The devastated city of Hiroshima days after the first atomic bomb was dropped on Aug. 6, 1945. (AFP/Getty Images)

On Friday, President Obama becomes the first sitting U.S. president to visit the Japanese city of Hiroshima, upon which the United States dropped an atomic bomb on Aug. 6, 1945. Obama — who has spoken out about nuclear non-proliferation many times in the past — will likely use the trip to highlight the evils of nuclear weapons, though he is not expected to apologize for the bombing of Hiroshima itself.

Obama's views on the bombing of Hiroshima (as well as the later bombing of Nagasaki) may well echo that of the broader American public. In data compiled by Pew Research Center that was released last year, there was a clear shift from approval and support for the bombings to more skepticism and doubt about their use.

For example, in one poll taken shortly after the bombs were dropped, 85 percent of Americans approved of the act. By 2005, that figure had dropped to 57 percent. A poll from 2015 had found that just 56 percent thought that the bombing was justified. Among the younger generation (18 to 29 years old) only 47 percent thought it was justified.

There are a number of complicated reasons for this shift, but one is simple: More time has elapsed since World War II, providing greater distance from the horrors of a truly global, all-out war. As many have pointed out ahead of Obama's trip, some historians argue that atomic bombs were ultimately the quickest way to get Japan to surrender and that it helped avoid a grueling invasion that may well have been even more bloody. (A thornier question, however, is whether the bombs should have been dropped on civilian targets with no specific warning.)

It's worth remembering that one poll conducted by Roper immediately after World War II's end found 23 percent of Americans wished that the United States had dropped more bombs on Japan before they surrendered.

This gets to a troubling question: In what theoretical circumstances would the United States, the only country to ever use nuclear weapons on another country, ever use nuclear weapons again? One 2002 Chicago Council on Foreign Relations poll found that 22 percent of Americans said that the United States should not use nuclear weapons in any circumstances, 55 percent said they should only be used in response to a nuclear attack, and 21 percent said that in certain other circumstances the use of nuclear weapons was justified. A different Gallup/CNN/USA poll from 2005 found that 27 percent of Americans were willing to use nuclear weapons against terrorists, while 72 percent were not.

One of the most ambitious attempts to understand American attitudes to a potential nuclear war also produced some of the most shocking results. In 2013, Daryl Press and Benjamin Valentino of Dartmouth College and Scott Sagan of Stanford released a paper that sought to evaluate how strong the "nuclear taboo" against using atomic bombs really was. Their research, which polled a large number of Americans and presented a theoretical situation, found surprising approval for the United States using nuclear weapons.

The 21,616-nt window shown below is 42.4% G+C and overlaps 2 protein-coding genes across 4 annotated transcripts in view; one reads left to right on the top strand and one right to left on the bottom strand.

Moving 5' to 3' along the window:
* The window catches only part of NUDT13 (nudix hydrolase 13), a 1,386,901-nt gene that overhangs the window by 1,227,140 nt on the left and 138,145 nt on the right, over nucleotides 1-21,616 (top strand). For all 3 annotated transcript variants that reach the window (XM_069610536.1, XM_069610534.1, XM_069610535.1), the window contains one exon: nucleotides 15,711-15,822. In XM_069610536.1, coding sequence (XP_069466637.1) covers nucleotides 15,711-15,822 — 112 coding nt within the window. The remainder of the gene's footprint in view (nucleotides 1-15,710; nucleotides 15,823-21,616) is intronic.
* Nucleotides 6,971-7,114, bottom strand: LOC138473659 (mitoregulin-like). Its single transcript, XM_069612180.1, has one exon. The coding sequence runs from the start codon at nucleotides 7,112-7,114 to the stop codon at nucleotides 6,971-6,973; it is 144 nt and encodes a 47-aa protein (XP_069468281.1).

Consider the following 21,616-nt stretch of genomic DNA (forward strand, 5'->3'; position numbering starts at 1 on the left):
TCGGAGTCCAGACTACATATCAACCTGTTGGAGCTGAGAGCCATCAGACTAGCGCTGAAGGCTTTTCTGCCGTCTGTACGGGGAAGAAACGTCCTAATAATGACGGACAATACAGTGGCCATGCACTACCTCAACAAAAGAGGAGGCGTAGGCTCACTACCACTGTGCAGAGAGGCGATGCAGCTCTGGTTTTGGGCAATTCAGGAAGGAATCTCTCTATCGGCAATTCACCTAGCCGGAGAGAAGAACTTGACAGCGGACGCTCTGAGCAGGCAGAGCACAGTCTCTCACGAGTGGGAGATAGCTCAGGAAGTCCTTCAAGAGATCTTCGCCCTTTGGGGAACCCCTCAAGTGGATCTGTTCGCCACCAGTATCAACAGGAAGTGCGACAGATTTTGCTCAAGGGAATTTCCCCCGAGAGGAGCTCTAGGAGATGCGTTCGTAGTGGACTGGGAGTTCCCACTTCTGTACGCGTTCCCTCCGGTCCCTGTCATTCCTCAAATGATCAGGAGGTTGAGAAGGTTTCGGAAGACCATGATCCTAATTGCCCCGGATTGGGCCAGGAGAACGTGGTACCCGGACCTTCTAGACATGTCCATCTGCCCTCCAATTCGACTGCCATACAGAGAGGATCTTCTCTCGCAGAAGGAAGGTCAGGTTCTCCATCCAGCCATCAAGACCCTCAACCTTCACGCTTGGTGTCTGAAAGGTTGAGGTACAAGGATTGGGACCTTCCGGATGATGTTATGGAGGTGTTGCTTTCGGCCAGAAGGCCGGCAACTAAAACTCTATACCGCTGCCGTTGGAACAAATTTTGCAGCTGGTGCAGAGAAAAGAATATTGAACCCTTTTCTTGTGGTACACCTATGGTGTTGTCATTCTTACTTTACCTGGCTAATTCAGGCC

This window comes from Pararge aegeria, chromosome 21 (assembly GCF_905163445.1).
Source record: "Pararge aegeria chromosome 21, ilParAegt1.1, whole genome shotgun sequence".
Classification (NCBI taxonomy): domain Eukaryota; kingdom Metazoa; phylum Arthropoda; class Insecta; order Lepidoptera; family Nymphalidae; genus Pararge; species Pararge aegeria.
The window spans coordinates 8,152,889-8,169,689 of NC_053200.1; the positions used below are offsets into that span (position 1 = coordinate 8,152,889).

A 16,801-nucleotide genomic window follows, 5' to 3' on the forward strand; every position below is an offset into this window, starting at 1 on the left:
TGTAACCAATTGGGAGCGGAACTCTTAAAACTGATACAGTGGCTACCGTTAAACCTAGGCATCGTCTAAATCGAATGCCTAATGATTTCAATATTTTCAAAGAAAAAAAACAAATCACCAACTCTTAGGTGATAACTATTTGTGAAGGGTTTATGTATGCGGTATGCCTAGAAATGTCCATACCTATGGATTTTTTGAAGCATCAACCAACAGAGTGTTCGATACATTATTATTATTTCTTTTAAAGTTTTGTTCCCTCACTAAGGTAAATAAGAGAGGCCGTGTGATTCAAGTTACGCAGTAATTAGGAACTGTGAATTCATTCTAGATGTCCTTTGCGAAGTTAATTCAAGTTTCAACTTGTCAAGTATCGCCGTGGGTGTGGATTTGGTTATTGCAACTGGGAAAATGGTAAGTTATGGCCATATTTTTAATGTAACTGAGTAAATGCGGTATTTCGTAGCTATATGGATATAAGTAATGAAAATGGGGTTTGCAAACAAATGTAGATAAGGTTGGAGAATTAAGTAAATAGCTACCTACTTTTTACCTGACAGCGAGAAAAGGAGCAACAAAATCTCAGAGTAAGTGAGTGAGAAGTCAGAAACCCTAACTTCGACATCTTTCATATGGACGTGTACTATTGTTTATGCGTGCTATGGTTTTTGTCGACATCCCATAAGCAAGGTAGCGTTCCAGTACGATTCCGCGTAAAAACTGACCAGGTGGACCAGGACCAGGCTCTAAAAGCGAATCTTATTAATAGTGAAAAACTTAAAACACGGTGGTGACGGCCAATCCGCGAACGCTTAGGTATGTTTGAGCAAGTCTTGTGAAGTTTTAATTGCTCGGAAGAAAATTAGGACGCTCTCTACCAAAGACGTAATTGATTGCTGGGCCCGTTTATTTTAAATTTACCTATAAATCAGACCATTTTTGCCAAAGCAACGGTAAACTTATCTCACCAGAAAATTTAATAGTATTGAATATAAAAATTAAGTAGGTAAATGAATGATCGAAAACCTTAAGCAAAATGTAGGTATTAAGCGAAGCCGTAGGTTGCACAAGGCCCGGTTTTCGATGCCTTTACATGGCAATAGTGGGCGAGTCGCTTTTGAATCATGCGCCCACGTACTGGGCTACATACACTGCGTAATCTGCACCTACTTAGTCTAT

When respondents were shown a potential scenario in which the United States was considering a strike against al-Qaeda militants in Syria who were attempting to use a nuclear bomb, a little under 19 percent suggested that they would prefer a nuclear strike against the militants rather than a conventional strike — even though they were told conventional strikes would be just as effective. Moreover, almost 48 percent said they would approve of a nuclear strike if it happened, versus 52 percent who would disapprove. The results became more pronounced when respondents were shown a theoretical situation in which a nuclear strike on al-Qaeda in Syria had already happened: 68 percent said they approved; 55.5 percent said the strike was ethical.

Sagan and Valentino followed up on this poll with new research in 2015. They wrote about the results in the Wall Street Journal last week. In a new poll, they presented an imaginary scenario of an Iranian attack on a U.S. carrier in the Persian Gulf that killed 2,403 military personnel. U.S. generals then gave the president two choices: invade Tehran, potentially killing around 20,000 American soldiers in the process, or drop a nuclear bomb on Tehran and kill around 100,000 Iranian civilians. The situation was designed to parallel the choices before the Hiroshima bombing, right down to the death tolls (and readers were reminded that Iran, like Imperial Japan, did not have its own bomb).

The poll found that 59 percent of respondents backed the use of the nuclear weapon, even when the potential death toll was increased to 2 million Iranians in a subsequent revision. In fact, even when presented with a diplomatic option to end the conflict, 40 percent still favored dropping the bomb. As Sagan and Valentino note, this doesn't mean in that scenario that the United States would actually drop the bomb: That decision would come from the president, not a public referendum. However, it does show that there is no real taboo among Americans about using the bomb. "Today, as in 1945, the U.S. public is unlikely to hold back a president who might consider using nuclear weapons in the crucible of war," the authors conclude.

That's a scary thought. And another detail makes it a little scarier: Polls show many Americans also believe an apocalyptic nuclear war is still possible. In a 2014 poll for 60 Minutes/Vanity Fair, 35 percent of Americans were found to most fear that a nuclear war could end humanity. That was the most of all options presented. (Only 15 percent feared that global warming could.)

More on WorldViews

It’s not just Hiroshima: The many other things America hasn’t apologized for

In Japan and America, more and more people think Hiroshima bombing was wrong

What it was like to survive the atomic bombing of Hiroshima